OSCAR’S PAST – WHEN THE ROAD WAS ROYAL
THREE-TIME ACADEMY AWARD WINNERS
——————————————————————————————————————–Rick’s Journal – MY FILM CAREER
This is a silly romantic comedy/melodrama which Frank Capra did not make interesting or memorable, just watchable.
All the aerial shots, which everyone loved then and everyone still loves, are always a bore to me (the cheekily edited ones in Top Gun of course excepted, along with the madly scored ones in Apocalypse Now). In his book The Name Above the Title, in which Capra proves himself capable of savaging himself, he clearly likes this film of his. And what does he write about almost entirely? — the aerial shots.
The expressive face of Lila Lee helps the film, especially in a scene with Jack Holt (SPOILER ALERT !) involving a dropped ring which she finally realizes he had meant to give her. How much she conveys without dialogue reminded me of similar silent film moments.
Jack Holt is good. Writer/actor Ralph Graves is an unimpressive performer. He is uninteresting with the kind of sappy countenance and manner popular then.
SPOILER ALERT! An example of lapse of taste and neglect of character: Death forgotten, and followed by unfunny comedy: The Graves character, after their plane crash, has just seen a member of his unit through death. Making for one of the film’s countless clichés, the dying man is of course the guy who made Graves’ life miserable throughout the movie’s running time. Survivor Graves is finally rescued by the Jack Holt character who, for the last reel, hasn’t spoken to him except to humiliate him. And Graves, the plot’s untrusted flyer, flies the rescue plane back to home base. Why? Is Holt injured?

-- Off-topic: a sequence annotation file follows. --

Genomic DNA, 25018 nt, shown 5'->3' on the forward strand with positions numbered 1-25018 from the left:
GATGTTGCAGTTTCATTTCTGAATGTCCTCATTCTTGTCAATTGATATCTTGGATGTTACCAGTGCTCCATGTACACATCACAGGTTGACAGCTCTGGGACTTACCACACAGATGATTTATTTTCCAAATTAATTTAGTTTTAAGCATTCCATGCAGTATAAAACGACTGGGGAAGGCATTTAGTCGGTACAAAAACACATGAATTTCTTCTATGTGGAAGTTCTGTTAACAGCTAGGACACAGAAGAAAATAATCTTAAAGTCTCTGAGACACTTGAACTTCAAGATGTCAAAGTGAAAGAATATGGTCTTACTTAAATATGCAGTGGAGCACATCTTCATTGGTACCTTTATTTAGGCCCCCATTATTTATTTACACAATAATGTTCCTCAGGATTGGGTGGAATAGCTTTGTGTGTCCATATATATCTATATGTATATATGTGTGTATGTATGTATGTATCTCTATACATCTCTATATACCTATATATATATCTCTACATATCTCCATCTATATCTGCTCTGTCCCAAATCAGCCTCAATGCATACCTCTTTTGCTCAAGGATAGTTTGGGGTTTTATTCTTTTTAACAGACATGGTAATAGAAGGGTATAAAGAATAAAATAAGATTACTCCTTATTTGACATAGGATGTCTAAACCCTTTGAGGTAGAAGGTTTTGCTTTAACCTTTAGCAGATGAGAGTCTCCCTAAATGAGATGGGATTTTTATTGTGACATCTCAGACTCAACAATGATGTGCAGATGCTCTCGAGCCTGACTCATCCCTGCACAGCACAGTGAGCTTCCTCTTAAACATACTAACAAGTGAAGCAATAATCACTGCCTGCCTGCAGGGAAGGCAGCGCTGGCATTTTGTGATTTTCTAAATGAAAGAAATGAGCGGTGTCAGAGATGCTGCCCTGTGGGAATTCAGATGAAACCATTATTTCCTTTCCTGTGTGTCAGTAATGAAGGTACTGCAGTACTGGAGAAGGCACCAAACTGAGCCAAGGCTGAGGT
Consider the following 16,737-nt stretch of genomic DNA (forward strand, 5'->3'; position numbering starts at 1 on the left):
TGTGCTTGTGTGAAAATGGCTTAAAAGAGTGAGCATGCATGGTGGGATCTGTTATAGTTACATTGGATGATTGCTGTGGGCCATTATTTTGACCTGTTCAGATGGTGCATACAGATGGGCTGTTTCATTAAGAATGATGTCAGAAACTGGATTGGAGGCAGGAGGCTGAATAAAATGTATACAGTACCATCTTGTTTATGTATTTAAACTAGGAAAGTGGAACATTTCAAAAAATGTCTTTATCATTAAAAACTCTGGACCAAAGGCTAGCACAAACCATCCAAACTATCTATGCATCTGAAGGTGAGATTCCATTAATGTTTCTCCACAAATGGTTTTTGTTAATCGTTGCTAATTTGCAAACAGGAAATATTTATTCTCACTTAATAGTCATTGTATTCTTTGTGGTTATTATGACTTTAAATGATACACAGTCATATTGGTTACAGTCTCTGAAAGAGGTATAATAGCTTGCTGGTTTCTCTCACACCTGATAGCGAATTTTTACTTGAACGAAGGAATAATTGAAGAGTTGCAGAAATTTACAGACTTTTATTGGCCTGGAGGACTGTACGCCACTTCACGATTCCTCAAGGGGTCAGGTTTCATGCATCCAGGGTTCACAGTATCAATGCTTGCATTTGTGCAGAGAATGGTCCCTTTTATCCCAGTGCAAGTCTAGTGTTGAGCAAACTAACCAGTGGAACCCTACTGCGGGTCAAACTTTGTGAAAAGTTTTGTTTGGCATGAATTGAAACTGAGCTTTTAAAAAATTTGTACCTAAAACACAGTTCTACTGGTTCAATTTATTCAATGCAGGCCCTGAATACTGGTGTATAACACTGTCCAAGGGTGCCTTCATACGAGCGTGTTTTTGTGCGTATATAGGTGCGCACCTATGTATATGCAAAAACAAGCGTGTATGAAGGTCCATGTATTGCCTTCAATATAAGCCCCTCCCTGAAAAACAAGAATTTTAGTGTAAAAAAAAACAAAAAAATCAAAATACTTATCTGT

Anyway: Graves has just been rescued from a dire predicament, just fought Nicaraguan rebels, just held the hand of a dying comrade and watched him die — and, to entertain himself, does loop-the-loops all the way back to the flying field, then flies over low several times to scare those on the field waiting for the plane to land.
This is followed by a supposedly comic vomiting scene.
Wasn’t anyone thinking? What was genius Capra thinking?
We end with the Graves character training new recruits, imitating the disrespect that Holt showed earlier. Moral, apparently satisfying and satisfied: No one learns anything.
The scenes of the Nicaraguans fighting the marines look good. Those scenes felt real. (Capra writes in his book that Nicaragua was La Mesa.)
Frank Capra’s informative, delicious autobiography is called The Name Above the Title. Macmillan, 1971.
COMING SOON to Rick’s Flicks: “Best Books About Film.”
NEXT FRIDAY POST September 14
See you at the movies,